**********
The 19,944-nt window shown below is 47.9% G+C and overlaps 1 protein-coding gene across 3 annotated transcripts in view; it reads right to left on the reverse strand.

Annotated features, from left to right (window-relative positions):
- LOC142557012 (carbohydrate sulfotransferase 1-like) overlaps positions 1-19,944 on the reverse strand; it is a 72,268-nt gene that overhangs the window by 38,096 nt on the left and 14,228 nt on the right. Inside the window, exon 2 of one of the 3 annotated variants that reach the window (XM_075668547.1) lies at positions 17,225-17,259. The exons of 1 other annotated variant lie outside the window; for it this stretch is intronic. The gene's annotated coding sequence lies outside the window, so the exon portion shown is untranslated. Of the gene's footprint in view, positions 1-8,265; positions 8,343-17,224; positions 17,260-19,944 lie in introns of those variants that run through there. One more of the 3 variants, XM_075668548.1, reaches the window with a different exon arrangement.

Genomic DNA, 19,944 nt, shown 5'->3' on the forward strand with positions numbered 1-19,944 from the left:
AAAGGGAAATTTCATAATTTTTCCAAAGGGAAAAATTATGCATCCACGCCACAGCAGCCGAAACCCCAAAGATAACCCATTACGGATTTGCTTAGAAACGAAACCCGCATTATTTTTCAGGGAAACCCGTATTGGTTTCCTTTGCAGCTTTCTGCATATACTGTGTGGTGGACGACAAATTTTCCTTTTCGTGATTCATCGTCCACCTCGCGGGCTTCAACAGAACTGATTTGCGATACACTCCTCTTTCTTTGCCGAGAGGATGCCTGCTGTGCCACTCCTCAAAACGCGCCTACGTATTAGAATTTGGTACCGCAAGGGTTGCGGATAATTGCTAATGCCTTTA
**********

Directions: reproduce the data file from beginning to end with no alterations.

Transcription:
The 19,944-nt window shown below is 47.9% G+C and overlaps 1 protein-coding gene across 3 annotated transcripts in view; it reads right to left on the reverse strand.

Annotated features, from left to right (window-relative positions):
- LOC142557012 (carbohydrate sulfotransferase 1-like) overlaps positions 1-19,944 on the reverse strand; it is a 72,268-nt gene that overhangs the window by 38,096 nt on the left and 14,228 nt on the right. Inside the window, exon 2 of one of the 3 annotated variants that reach the window (XM_075668547.1) lies at positions 17,225-17,259. The exons of 1 other annotated variant lie outside the window; for it this stretch is intronic. The gene's annotated coding sequence lies outside the window, so the exon portion shown is untranslated. Of the gene's footprint in view, positions 1-8,265; positions 8,343-17,224; positions 17,260-19,944 lie in introns of those variants that run through there. One more of the 3 variants, XM_075668548.1, reaches the window with a different exon arrangement.

Genomic DNA, 19,944 nt, shown 5'->3' on the forward strand with positions numbered 1-19,944 from the left:
AAAGGGAAATTTCATAATTTTTCCAAAGGGAAAAATTATGCATCCACGCCACAGCAGCCGAAACCCCAAAGATAACCCATTACGGATTTGCTTAGAAACGAAACCCGCATTATTTTTCAGGGAAACCCGTATTGGTTTCCTTTGCAGCTTTCTGCATATACTGTGTGGTGGACGACAAATTTTCCTTTTCGTGATTCATCGTCCACCTCGCGGGCTTCAACAGAACTGATTTGCGATACACTCCTCTTTCTTTGCCGAGAGGATGCCTGCTGTGCCACTCCTCAAAACGCGCCTACGTATTAGAATTTGGTACCGCAAGGGTTGCGGATAATTGCTAATGCCTTTA